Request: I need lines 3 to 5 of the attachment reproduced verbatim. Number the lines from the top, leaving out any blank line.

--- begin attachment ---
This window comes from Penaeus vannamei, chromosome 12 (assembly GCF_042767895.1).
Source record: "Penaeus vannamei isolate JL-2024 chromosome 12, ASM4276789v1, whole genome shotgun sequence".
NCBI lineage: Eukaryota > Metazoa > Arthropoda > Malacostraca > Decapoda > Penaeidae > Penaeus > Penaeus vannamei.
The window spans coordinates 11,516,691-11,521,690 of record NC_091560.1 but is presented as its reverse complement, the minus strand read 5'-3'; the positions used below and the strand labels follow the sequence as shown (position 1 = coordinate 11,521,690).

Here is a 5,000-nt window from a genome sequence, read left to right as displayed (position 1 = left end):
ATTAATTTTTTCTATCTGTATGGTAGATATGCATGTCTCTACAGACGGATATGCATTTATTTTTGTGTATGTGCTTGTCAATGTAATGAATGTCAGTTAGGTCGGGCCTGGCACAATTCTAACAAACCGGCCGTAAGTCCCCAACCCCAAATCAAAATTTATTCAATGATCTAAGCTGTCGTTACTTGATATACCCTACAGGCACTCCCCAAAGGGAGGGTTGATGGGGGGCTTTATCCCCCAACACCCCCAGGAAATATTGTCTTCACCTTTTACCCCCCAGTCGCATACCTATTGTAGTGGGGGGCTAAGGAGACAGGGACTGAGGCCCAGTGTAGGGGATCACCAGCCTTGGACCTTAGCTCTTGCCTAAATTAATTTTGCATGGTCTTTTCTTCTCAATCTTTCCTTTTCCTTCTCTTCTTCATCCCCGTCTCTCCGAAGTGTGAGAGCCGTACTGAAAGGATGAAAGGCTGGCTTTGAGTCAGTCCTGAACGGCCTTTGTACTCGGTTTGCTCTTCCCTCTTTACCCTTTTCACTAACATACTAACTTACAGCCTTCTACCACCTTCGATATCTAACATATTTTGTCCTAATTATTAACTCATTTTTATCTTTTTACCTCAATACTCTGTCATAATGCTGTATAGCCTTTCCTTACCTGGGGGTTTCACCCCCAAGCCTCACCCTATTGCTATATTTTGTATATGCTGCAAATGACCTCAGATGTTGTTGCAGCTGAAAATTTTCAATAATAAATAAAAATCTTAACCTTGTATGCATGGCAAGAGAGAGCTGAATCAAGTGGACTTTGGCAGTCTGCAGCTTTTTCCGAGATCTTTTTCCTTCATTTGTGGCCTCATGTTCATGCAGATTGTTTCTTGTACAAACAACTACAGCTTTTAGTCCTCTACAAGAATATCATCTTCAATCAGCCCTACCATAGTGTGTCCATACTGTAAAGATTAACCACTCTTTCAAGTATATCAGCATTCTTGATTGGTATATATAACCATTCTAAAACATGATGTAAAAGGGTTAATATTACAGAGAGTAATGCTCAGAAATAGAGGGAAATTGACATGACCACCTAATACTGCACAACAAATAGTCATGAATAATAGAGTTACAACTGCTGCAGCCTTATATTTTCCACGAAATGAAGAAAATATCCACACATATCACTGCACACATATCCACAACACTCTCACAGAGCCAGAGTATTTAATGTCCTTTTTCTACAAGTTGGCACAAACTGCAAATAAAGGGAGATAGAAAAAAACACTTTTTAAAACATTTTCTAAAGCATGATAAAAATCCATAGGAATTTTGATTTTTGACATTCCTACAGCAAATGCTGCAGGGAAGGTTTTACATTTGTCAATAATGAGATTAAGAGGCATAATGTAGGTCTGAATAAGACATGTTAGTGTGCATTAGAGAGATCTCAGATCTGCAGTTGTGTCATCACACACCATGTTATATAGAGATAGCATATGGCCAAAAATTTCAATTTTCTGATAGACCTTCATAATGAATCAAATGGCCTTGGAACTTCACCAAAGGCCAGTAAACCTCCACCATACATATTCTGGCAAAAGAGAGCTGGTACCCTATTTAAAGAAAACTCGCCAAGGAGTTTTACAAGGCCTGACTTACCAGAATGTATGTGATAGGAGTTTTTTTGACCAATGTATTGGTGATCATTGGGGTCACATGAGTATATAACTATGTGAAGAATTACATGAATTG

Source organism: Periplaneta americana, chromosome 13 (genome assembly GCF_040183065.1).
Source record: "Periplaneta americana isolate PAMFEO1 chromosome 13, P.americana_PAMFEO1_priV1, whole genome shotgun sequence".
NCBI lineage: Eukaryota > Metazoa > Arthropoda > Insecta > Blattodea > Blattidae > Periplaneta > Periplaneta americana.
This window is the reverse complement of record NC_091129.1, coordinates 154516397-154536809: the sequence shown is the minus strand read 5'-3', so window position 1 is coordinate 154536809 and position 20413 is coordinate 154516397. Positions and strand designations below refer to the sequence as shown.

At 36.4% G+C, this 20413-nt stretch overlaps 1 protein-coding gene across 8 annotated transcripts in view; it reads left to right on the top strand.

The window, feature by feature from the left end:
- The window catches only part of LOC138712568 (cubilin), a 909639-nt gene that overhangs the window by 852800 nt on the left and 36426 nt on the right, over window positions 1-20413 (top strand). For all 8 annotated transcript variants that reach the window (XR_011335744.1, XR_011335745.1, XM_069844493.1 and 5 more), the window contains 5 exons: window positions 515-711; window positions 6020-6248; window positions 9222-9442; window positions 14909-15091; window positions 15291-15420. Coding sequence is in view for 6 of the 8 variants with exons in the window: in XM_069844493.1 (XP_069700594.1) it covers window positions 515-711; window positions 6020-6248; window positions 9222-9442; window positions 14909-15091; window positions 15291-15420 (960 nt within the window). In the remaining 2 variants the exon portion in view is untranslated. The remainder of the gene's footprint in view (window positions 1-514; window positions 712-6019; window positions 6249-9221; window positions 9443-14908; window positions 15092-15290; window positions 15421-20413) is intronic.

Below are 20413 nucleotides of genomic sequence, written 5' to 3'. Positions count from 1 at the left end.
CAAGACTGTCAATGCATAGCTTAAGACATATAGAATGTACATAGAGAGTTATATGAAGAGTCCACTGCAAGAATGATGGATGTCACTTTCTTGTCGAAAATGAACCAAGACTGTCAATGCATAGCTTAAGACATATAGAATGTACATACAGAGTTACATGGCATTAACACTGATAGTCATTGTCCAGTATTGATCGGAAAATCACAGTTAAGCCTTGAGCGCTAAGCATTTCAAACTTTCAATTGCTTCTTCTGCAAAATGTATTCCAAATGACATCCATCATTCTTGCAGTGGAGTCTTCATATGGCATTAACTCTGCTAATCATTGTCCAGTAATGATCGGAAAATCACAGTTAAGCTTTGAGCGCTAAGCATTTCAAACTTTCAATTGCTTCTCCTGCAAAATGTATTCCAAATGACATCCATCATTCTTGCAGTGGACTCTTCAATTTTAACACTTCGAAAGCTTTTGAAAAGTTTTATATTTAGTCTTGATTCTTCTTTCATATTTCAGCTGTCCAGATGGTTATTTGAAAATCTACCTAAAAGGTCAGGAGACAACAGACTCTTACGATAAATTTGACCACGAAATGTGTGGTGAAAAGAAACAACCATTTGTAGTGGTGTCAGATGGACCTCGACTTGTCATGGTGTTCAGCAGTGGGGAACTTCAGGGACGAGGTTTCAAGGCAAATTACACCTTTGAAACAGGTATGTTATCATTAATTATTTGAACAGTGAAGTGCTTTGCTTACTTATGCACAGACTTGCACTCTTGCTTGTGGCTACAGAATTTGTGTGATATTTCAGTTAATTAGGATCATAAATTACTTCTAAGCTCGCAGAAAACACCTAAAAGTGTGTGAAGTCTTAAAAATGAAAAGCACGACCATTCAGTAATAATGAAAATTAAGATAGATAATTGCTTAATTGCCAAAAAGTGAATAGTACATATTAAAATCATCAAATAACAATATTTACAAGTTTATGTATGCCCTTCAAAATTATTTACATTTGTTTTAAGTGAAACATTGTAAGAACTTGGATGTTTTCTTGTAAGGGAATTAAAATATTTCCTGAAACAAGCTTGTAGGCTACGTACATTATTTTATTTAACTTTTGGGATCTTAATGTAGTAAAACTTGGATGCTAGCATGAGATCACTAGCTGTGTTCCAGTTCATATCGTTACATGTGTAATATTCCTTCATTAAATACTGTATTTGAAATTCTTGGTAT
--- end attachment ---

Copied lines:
NCBI lineage: Eukaryota > Metazoa > Arthropoda > Malacostraca > Decapoda > Penaeidae > Penaeus > Penaeus vannamei.
The window spans coordinates 11,516,691-11,521,690 of record NC_091560.1 but is presented as its reverse complement, the minus strand read 5'-3'; the positions used below and the strand labels follow the sequence as shown (position 1 = coordinate 11,521,690).

Here is a 5,000-nt window from a genome sequence, read left to right as displayed (position 1 = left end):